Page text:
The benefit of buying options is that you know from the beginning the maximum amount you can lose. This makes options safer than other types of leveraged instruments such as futures contracts.
However, options can be riskier than simply buying and selling stocks because there’s a greater possibility of coming away with nothing. When investing in stocks, you only need to predict whether the stock goes up or down. For options trading, you need to predict three things correctly:
- The direction the stock will move.
- The amount the stock will move.
- The time period of the stock movement.
If you’re wrong about any of those, then the options contract will be worthless. While there’s the potential for greater returns with options, they’re also harder to trade successfully.
Despite the challenge of successfully trading call and put options, they provide an opportunity to amplify your returns. That can make them a valuable addition to a balanced portfolio. For investors interested in options, there are also more advanced strategies that go beyond buying calls and puts.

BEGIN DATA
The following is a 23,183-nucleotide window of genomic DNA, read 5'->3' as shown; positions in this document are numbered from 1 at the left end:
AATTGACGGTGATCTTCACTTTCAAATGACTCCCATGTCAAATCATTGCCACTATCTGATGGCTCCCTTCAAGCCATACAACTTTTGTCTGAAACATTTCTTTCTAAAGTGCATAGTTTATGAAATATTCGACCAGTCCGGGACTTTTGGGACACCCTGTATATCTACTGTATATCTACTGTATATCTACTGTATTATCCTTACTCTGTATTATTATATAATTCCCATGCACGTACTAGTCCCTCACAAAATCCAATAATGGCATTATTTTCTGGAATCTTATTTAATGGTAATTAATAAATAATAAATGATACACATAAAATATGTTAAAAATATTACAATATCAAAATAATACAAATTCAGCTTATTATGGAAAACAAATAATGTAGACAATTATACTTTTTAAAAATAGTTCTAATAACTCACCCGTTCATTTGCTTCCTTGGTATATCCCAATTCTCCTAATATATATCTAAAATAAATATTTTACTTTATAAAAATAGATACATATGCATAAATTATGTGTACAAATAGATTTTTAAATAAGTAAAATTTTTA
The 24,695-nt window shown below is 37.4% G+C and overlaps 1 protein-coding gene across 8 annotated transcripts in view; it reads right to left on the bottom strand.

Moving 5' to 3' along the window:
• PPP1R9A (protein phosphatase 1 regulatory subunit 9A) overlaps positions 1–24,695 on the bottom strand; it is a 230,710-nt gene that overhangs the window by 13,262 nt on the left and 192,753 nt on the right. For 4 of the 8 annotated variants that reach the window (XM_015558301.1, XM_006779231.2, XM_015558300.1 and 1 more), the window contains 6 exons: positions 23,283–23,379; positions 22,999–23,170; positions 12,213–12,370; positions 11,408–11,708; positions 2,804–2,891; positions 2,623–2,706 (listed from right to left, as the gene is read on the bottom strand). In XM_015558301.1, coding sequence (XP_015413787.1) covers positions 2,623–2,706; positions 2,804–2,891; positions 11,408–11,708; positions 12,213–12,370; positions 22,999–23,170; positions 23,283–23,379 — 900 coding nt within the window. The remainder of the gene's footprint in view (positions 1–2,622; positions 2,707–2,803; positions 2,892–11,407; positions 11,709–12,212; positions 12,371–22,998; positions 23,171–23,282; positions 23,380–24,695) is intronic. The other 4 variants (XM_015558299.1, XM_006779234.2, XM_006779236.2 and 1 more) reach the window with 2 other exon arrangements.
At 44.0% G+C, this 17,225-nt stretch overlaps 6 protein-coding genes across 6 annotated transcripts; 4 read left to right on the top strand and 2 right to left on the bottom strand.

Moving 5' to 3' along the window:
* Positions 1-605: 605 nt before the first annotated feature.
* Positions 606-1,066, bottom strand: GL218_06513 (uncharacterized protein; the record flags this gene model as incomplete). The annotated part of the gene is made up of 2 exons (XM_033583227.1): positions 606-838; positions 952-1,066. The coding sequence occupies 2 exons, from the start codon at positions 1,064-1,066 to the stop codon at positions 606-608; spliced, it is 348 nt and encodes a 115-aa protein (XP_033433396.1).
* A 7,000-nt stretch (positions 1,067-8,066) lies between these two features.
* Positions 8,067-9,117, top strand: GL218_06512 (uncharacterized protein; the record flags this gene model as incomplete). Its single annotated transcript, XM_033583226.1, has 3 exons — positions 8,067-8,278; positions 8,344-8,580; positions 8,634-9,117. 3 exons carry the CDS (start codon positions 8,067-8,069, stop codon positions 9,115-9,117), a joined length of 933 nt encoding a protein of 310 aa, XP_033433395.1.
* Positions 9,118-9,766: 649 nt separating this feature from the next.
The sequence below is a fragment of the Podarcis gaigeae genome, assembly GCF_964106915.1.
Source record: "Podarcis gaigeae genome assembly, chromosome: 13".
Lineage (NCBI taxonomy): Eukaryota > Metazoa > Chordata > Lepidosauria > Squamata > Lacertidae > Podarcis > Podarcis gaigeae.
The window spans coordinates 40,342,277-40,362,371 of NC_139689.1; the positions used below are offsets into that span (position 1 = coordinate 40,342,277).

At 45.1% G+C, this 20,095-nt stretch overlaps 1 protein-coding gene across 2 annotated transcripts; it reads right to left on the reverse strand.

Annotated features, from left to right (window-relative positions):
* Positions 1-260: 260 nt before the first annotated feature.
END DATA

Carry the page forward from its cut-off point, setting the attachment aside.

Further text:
Want to quickly see how much an options contract is worth? You can use the calculator below to determine the current value of a call or put option.
* Calculator is for estimation purposes only and is not financial planning or advice. As with any tool, it is only as accurate as the assumptions it makes and the data it has, and it should not be relied on as a substitute for a financial advisor or a tax professional.
- A financial advisor can help you put an investing plan into action. SmartAsset’s free tool matches you with up to three financial advisors who serve your area, and you can interview your advisor matches at no cost to decide which one is right for you. If you’re ready to find an advisor who can help you achieve your financial goals, get started now.
- Do you know what kind of investment risk you can tolerate? What will your investment look like years from now? How much will taxes and inflation take out of your investment? SmartAsset’s investing guide can help answer some of these initial questions.
Photo credit: ©iStock.com/wutwhanfoto, ©iStock.com/wichayada suwanachun, ©iStock.com/Cecilie_Arcurs